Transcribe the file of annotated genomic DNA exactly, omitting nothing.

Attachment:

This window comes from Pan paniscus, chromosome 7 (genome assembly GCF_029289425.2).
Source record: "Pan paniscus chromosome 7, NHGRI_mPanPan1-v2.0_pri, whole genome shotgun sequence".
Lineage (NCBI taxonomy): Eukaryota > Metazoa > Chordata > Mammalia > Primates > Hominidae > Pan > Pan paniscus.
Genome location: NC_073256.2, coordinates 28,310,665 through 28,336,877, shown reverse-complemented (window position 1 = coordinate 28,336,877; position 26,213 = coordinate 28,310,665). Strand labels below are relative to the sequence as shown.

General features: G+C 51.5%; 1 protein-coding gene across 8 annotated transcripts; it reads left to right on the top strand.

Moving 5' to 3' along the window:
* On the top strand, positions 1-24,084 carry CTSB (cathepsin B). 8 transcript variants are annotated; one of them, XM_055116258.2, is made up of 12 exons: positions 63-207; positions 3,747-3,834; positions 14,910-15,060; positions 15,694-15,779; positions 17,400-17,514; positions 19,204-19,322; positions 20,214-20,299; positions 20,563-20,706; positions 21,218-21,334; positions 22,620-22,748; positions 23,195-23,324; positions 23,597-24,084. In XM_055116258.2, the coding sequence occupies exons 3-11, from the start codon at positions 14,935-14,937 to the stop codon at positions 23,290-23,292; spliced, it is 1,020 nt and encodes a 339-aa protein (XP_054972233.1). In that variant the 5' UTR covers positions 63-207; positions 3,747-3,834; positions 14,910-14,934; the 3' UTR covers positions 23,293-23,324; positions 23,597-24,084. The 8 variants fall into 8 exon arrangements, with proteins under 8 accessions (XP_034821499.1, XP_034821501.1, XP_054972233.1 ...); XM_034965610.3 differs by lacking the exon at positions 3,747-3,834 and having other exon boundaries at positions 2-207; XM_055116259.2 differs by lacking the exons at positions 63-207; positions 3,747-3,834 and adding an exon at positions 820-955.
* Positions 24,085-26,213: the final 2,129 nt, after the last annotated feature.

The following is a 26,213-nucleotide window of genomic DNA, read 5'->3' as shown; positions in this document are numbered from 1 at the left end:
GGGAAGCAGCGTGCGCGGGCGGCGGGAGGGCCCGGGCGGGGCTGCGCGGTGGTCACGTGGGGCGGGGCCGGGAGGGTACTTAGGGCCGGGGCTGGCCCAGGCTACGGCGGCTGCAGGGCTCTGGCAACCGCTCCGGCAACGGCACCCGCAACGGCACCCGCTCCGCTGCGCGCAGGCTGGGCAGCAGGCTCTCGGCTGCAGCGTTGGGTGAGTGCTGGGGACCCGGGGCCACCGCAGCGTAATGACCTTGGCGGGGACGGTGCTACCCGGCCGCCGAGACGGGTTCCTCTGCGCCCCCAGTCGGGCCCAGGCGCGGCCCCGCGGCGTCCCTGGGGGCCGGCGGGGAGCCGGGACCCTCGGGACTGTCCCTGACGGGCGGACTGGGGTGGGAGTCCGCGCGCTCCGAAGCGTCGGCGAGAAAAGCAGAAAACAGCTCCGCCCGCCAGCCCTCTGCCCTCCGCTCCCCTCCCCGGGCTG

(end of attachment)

This window comes from Pan paniscus, chromosome 7 (genome assembly GCF_029289425.2).
Source record: "Pan paniscus chromosome 7, NHGRI_mPanPan1-v2.0_pri, whole genome shotgun sequence".
Lineage (NCBI taxonomy): Eukaryota > Metazoa > Chordata > Mammalia > Primates > Hominidae > Pan > Pan paniscus.
Genome location: NC_073256.2, coordinates 28,310,665 through 28,336,877, shown reverse-complemented (window position 1 = coordinate 28,336,877; position 26,213 = coordinate 28,310,665). Strand labels below are relative to the sequence as shown.

General features: G+C 51.5%; 1 protein-coding gene across 8 annotated transcripts; it reads left to right on the top strand.

Moving 5' to 3' along the window:
* On the top strand, positions 1-24,084 carry CTSB (cathepsin B). 8 transcript variants are annotated; one of them, XM_055116258.2, is made up of 12 exons: positions 63-207; positions 3,747-3,834; positions 14,910-15,060; positions 15,694-15,779; positions 17,400-17,514; positions 19,204-19,322; positions 20,214-20,299; positions 20,563-20,706; positions 21,218-21,334; positions 22,620-22,748; positions 23,195-23,324; positions 23,597-24,084. In XM_055116258.2, the coding sequence occupies exons 3-11, from the start codon at positions 14,935-14,937 to the stop codon at positions 23,290-23,292; spliced, it is 1,020 nt and encodes a 339-aa protein (XP_054972233.1). In that variant the 5' UTR covers positions 63-207; positions 3,747-3,834; positions 14,910-14,934; the 3' UTR covers positions 23,293-23,324; positions 23,597-24,084. The 8 variants fall into 8 exon arrangements, with proteins under 8 accessions (XP_034821499.1, XP_034821501.1, XP_054972233.1 ...); XM_034965610.3 differs by lacking the exon at positions 3,747-3,834 and having other exon boundaries at positions 2-207; XM_055116259.2 differs by lacking the exons at positions 63-207; positions 3,747-3,834 and adding an exon at positions 820-955.
* Positions 24,085-26,213: the final 2,129 nt, after the last annotated feature.

The following is a 26,213-nucleotide window of genomic DNA, read 5'->3' as shown; positions in this document are numbered from 1 at the left end:
GGGAAGCAGCGTGCGCGGGCGGCGGGAGGGCCCGGGCGGGGCTGCGCGGTGGTCACGTGGGGCGGGGCCGGGAGGGTACTTAGGGCCGGGGCTGGCCCAGGCTACGGCGGCTGCAGGGCTCTGGCAACCGCTCCGGCAACGGCACCCGCAACGGCACCCGCTCCGCTGCGCGCAGGCTGGGCAGCAGGCTCTCGGCTGCAGCGTTGGGTGAGTGCTGGGGACCCGGGGCCACCGCAGCGTAATGACCTTGGCGGGGACGGTGCTACCCGGCCGCCGAGACGGGTTCCTCTGCGCCCCCAGTCGGGCCCAGGCGCGGCCCCGCGGCGTCCCTGGGGGCCGGCGGGGAGCCGGGACCCTCGGGACTGTCCCTGACGGGCGGACTGGGGTGGGAGTCCGCGCGCTCCGAAGCGTCGGCGAGAAAAGCAGAAAACAGCTCCGCCCGCCAGCCCTCTGCCCTCCGCTCCCCTCCCCGGGCTG